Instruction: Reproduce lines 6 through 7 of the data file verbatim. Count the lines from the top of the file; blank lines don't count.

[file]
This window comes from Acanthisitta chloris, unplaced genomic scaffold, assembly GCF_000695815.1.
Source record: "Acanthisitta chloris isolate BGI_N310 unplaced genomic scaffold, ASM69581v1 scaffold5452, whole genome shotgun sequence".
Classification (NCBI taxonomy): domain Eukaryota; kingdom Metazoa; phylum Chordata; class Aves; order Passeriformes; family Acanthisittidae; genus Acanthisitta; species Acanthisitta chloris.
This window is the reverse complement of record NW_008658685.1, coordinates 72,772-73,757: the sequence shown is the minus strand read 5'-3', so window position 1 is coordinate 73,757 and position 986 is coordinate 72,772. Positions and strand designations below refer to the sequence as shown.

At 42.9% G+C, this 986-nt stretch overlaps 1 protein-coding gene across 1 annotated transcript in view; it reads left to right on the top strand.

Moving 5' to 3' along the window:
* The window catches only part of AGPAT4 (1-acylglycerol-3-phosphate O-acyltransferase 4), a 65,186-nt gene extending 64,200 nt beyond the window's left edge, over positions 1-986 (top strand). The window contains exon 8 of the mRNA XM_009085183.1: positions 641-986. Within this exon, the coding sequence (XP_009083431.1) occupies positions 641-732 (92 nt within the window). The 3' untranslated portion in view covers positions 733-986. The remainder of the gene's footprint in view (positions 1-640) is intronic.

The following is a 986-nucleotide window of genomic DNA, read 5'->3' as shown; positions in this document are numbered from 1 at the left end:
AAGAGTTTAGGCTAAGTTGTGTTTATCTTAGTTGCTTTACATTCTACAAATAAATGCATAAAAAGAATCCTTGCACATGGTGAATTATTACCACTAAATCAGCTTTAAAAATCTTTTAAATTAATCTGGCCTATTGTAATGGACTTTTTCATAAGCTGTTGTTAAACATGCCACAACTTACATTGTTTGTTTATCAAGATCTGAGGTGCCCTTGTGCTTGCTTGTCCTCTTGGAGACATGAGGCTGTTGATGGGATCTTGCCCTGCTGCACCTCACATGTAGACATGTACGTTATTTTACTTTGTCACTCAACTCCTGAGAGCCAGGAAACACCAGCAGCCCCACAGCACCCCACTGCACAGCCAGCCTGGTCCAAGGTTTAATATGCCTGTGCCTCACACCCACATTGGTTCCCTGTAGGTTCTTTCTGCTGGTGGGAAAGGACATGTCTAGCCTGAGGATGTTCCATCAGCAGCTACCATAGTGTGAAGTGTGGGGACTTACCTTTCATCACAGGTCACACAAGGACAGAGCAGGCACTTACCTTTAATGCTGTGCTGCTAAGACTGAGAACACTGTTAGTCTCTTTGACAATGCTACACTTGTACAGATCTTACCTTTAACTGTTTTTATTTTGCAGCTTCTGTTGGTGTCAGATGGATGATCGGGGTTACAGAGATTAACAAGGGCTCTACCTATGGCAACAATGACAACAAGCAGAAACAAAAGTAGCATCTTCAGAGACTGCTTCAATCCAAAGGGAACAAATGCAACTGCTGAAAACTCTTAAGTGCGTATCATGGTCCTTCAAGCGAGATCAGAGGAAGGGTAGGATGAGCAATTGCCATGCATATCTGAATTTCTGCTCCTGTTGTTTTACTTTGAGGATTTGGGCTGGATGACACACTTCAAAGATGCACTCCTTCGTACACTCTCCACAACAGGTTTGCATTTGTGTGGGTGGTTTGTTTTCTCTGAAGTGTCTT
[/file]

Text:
Moving 5' to 3' along the window:
* The window catches only part of AGPAT4 (1-acylglycerol-3-phosphate O-acyltransferase 4), a 65,186-nt gene extending 64,200 nt beyond the window's left edge, over positions 1-986 (top strand). The window contains exon 8 of the mRNA XM_009085183.1: positions 641-986. Within this exon, the coding sequence (XP_009083431.1) occupies positions 641-732 (92 nt within the window). The 3' untranslated portion in view covers positions 733-986. The remainder of the gene's footprint in view (positions 1-640) is intronic.